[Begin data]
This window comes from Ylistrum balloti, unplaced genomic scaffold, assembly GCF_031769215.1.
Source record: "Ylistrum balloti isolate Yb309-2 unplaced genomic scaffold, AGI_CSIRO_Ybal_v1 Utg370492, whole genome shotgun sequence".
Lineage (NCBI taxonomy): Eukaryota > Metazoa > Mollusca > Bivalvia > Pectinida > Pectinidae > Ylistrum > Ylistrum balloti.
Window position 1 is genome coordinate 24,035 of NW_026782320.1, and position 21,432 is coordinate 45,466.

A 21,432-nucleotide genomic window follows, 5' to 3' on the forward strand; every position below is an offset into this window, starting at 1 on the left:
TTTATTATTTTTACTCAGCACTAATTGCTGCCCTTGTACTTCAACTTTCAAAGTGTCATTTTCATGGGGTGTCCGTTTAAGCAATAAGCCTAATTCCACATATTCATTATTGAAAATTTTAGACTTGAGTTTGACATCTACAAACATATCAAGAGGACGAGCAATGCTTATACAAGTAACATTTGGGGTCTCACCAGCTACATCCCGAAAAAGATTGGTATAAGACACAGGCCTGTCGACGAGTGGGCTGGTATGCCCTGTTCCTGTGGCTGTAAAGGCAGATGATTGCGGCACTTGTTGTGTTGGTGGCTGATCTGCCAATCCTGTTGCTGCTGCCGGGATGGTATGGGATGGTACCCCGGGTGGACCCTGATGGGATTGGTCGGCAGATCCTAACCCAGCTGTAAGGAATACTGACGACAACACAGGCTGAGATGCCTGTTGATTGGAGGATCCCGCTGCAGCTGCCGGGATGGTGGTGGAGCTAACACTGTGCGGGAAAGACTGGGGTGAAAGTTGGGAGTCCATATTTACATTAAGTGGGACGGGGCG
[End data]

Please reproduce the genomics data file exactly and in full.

This window comes from Ylistrum balloti, unplaced genomic scaffold, assembly GCF_031769215.1.
Source record: "Ylistrum balloti isolate Yb309-2 unplaced genomic scaffold, AGI_CSIRO_Ybal_v1 Utg370492, whole genome shotgun sequence".
Lineage (NCBI taxonomy): Eukaryota > Metazoa > Mollusca > Bivalvia > Pectinida > Pectinidae > Ylistrum > Ylistrum balloti.
Window position 1 is genome coordinate 24,035 of NW_026782320.1, and position 21,432 is coordinate 45,466.

A 21,432-nucleotide genomic window follows, 5' to 3' on the forward strand; every position below is an offset into this window, starting at 1 on the left:
TTTATTATTTTTACTCAGCACTAATTGCTGCCCTTGTACTTCAACTTTCAAAGTGTCATTTTCATGGGGTGTCCGTTTAAGCAATAAGCCTAATTCCACATATTCATTATTGAAAATTTTAGACTTGAGTTTGACATCTACAAACATATCAAGAGGACGAGCAATGCTTATACAAGTAACATTTGGGGTCTCACCAGCTACATCCCGAAAAAGATTGGTATAAGACACAGGCCTGTCGACGAGTGGGCTGGTATGCCCTGTTCCTGTGGCTGTAAAGGCAGATGATTGCGGCACTTGTTGTGTTGGTGGCTGATCTGCCAATCCTGTTGCTGCTGCCGGGATGGTATGGGATGGTACCCCGGGTGGACCCTGATGGGATTGGTCGGCAGATCCTAACCCAGCTGTAAGGAATACTGACGACAACACAGGCTGAGATGCCTGTTGATTGGAGGATCCCGCTGCAGCTGCCGGGATGGTGGTGGAGCTAACACTGTGCGGGAAAGACTGGGGTGAAAGTTGGGAGTCCATATTTACATTAAGTGGGACGGGGCG